To the naked eye, Alabama and Oklahoma were the two best-looking teams in the country this past weekend.
The computers agree! The S&P+ rankings, updated through Week 1 action, now have the Crimson Tide and Sooners up top. The full rankings are below.
A reminder: S&P+ is intended to be predictive and forward looking.
Good predictive ratings are not résumé ratings, and they don’t give you bonus points for wins and losses. They simply compare expected output to actual output and adjust accordingly. That’s how a team like Ohio or Michigan State can win but plummet, and it’s how a team like Utah State or Tulane can lose and move up.
If you’re interested in a decent résumé ranking of sorts, I encourage you to visit this post on strength of schedule. I created a Resume S&P+ ranking, and it will be updated in the coming weeks. It paints no clearer a picture but might make more sense from a transitive perspective.
Below, however, are the predictive ratings, the actual S&P+.
(You can find full unit rankings, plus a yearly archive, at Football Outsiders. The offense and defense pages will start getting updated in the coming weeks.)
2018 S&P+ rankings through week 1
|San Diego State||0-1||-4.6||86||54||-32|
|New Mexico State||0-2||-20.2||122||98||-24|
|San Jose State||0-1||-27.6||128||128||0|
Your new overlords are your old overlords.
Alabama completely pantsed a game Louisville, looking almost better on offense (with Tua Tagovailoa behind center, at least) than on defense, where Nick Saban teams usually dominate.
That was enough for the Crimson Tide to jump Clemson and Ohio State, two teams projected above them in the final preseason S&P+ rankings. The Tigers and Buckeyes did nothing wrong per se (though OSU has some defensive questions to answer all of a sudden), but Bama looked like, well, Bama.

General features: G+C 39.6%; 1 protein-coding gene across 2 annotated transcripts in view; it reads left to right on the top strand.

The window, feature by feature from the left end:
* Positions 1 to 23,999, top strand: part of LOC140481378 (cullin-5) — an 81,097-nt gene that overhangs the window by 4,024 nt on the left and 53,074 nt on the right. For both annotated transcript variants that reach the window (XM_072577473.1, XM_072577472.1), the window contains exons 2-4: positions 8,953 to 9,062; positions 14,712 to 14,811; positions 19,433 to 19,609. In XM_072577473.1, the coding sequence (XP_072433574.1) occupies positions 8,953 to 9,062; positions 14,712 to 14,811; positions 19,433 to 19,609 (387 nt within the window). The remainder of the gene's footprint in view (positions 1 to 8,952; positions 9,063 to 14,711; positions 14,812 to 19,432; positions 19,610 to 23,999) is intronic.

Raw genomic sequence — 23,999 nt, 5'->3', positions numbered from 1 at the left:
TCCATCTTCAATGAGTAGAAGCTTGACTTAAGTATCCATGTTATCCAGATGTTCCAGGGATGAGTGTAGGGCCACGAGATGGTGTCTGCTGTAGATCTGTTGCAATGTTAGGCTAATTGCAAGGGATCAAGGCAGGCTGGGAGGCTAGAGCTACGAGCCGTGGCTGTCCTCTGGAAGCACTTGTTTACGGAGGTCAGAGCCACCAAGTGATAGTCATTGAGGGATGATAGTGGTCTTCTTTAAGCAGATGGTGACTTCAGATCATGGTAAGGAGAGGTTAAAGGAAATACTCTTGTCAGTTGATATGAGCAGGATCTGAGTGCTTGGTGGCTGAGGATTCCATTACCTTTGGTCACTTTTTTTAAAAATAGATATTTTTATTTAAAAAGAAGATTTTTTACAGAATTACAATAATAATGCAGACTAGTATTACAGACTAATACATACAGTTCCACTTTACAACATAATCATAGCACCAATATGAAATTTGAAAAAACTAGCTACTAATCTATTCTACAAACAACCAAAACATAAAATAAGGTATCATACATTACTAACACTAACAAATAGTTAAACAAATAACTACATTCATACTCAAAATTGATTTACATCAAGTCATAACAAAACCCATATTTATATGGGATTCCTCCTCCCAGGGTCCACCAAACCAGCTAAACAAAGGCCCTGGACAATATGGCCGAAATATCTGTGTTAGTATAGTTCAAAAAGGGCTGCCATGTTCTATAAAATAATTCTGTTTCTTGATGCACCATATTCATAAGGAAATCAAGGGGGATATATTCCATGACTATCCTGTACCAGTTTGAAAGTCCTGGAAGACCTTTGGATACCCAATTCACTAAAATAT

Oklahoma, your Week 1 team of the week, also hopped your previous top two teams. And while Mississippi State took on a mid-tier FCS team in Stephen F. Austin, the Bulldogs looked so dominant that they jumped into the top 10 as well.
The biggest games of the week were all decided by unique factors.
- Notre Dame beat Michigan but only moved to ninth because the Irish were drastically outdone from an efficiency perspective — the Wolverines had a 45 percent success rate to Notre Dame’s 33 percent. Advantages in drive finishing and field position were enough to do the deed, but that wasn’t a dominant recipe.
- Auburn beat Washington but stayed about the same in the rankings, falling from sixth to seventh. Why? Turnovers luck, mainly. Based on national averages for passes defensed and fumble recoveries, the Tigers’ turnover margin was 2.7 turnovers better than it probably should have been. That makes a pretty big difference in a five-point win.
- Virginia Tech beat FSU by three touchdowns ... and remained at 34th. Why? All-caps TURNOVER LUCK, the most in a game since 2015.
All of the vanquished teams in this game fell pretty considerably, and I’ll get to why in a bit.
The week’s top movers (good)
- Colorado (up 44 spots, from 84th to 40th)
- Ball State (up 40 spots, from 119th to 79th)
- EMU (up 38 spots, from 97th to 59th)
- Nevada (up 38 spots, from 107th to 69th)
- UL-Lafayette (up 38 spots, from 120th to 82nd)
- Minnesota (up 37 spots, from 76th to 39th)
- Vanderbilt (up 37 spots, from 79th to 42nd)
- Air Force (up 34 spots, from 111th to 77th)
- North Texas (up 32 spots, from 85th to 53rd)
- Liberty (up 32 spots, from 121st to 89th)
Most of the biggest movers fell within the same range of rankings — from the 30s to the 80s — which is a reminder of two things: a) to be a big mover, you have to have room to move (and the teams at the top don’t), and b) the teams in the within-one-standard-deviation range of the ratings are bunched together pretty tightly, so a little bit of movement in the ratings can result in a lot of movement in the rankings.
That said, Colorado dominated Colorado State to reassume a top-40 position, and Minnesota looked awfully good in disposing of NMSU. And Vanderbilt proves each year that it knows how to handle MTSU. They were your biggest movers from power conferences.